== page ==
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KTH Campus: hidden gems and history

In December, the digital student ambassadors were invited for a historical tour of the main KTH campus. We were introduced to towering heights, some clever architectural elements, and historical facts about the campus that most of us had never encountered before. 

I appreciated the new perspective on what has become a very familiar setting. I also always find it fascinating to learn about the history of buildings and past eras of a place. Safe to say, KTH campus doesn’t disappoint. To illustrate, I’ll offer some tour highlights:

1. KTH Observatory Tower

Towering above the main courtyard and visible from many viewpoints around Stockholm is (today) the KTH clock tower. It was built during the 1914-1917 construction of the main courtyard, but it was originally a functioning observatory. This was practical at the time, as the location of KTH was considered to be on the outskirts of the city and was situated amid dark, forested royal hunting grounds. Although the city and campus have expanded a lot, I appreciate how the national forest has been preserved. From one direction of the tower terrace, we got an incredible view of Stockholm, and from the other direction, simply trees. If I had to pick favourites, this spot would be a winner.

2. KTH Library

Would you have guessed that the KTH Library was once not such a quiet place? The building was completed around 1917, along with other parts of the original campus. We discovered that the inner courtyard (today the main hall of the library) of the V-shaped building was used as a testing ground for steam engines, lab work, and other (supposedly explosive) experiments. When this was no longer in demand, a roof was constructed with glass side panes, and it was converted into the campus library as we know it today. In 2016, the space was updated, transforming the main atrium from bookshelves into study space.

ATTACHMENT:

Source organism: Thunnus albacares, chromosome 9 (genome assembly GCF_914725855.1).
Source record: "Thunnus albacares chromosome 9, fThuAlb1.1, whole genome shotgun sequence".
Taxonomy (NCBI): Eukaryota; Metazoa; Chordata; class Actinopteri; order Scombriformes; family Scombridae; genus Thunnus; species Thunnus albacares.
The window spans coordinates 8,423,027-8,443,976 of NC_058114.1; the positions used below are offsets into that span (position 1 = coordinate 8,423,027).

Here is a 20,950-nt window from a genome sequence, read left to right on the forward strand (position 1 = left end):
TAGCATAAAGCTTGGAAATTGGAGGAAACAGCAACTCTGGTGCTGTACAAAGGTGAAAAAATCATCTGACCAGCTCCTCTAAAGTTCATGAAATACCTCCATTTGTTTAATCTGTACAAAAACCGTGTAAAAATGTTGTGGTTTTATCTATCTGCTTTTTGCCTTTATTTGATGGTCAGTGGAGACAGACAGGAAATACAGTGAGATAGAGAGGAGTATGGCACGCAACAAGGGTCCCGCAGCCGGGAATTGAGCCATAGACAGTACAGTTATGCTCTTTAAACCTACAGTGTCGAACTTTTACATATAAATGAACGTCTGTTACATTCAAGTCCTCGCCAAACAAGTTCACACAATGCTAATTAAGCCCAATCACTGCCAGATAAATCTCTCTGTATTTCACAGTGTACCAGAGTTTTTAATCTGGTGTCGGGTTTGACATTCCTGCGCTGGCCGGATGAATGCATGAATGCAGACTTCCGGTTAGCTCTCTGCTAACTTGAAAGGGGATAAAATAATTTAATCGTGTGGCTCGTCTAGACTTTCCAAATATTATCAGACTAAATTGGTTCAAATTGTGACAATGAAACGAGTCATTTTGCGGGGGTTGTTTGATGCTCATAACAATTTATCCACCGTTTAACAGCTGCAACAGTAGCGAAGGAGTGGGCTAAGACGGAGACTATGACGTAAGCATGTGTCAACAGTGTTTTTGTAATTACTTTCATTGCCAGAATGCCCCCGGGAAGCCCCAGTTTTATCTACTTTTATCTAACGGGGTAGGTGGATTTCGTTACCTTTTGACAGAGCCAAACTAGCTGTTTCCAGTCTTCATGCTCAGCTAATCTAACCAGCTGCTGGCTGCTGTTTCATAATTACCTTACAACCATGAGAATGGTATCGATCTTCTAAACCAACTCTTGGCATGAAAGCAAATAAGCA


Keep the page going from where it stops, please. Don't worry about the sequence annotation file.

4. Our 3-headed Campus Guardians

The tour made me realise how many clever artistic details are hidden in plain sight around campus. Guarding the grand entrance to the KTH courtyard is an example, where you can find two statues of a Cerberus, the three-headed dog from Greek mythology. While the ones at KTH don’t guard the gates of the underworld, they were supposedly placed to guard students from the chaos and distraction of life beyond this academic haven… 

4. Auditorium E1

If you’re lucky enough to have class here, you’ll find a vast ceiling mural with a very interesting backstory. The mural, titled De elektriska strömmarna (The electric currents), was originally painted in 1918 by Axel Törneman in a domed ceiling of a different auditorium in the building. But, it had such bad acoustics that it became unusable for teaching. In the 1950s, the room was remodelled for administrative use, with the mural concealed in an attic-like space. It was nearly forgotten and feared destroyed until its rediscovery in 1993. As a fresco painting, it was possible for experts to carefully remove large sections and affix them to the ceiling of Auditorium E1, where it remains today. If you get a chance to examine it up close, you’ll see the naked figures actually symbolise electric currents.

Reading about the campus is fine, but it’s much more fun to see it yourself. If you’re at a distance, check out the KTH Virtual Tour. If you’re coming to KTH in the future, keep an eye out for events (including tours like this) as part of the International Reception, which is organised by the student union (THS) for new international students each January and August. I can definitely recommend it!

// Claire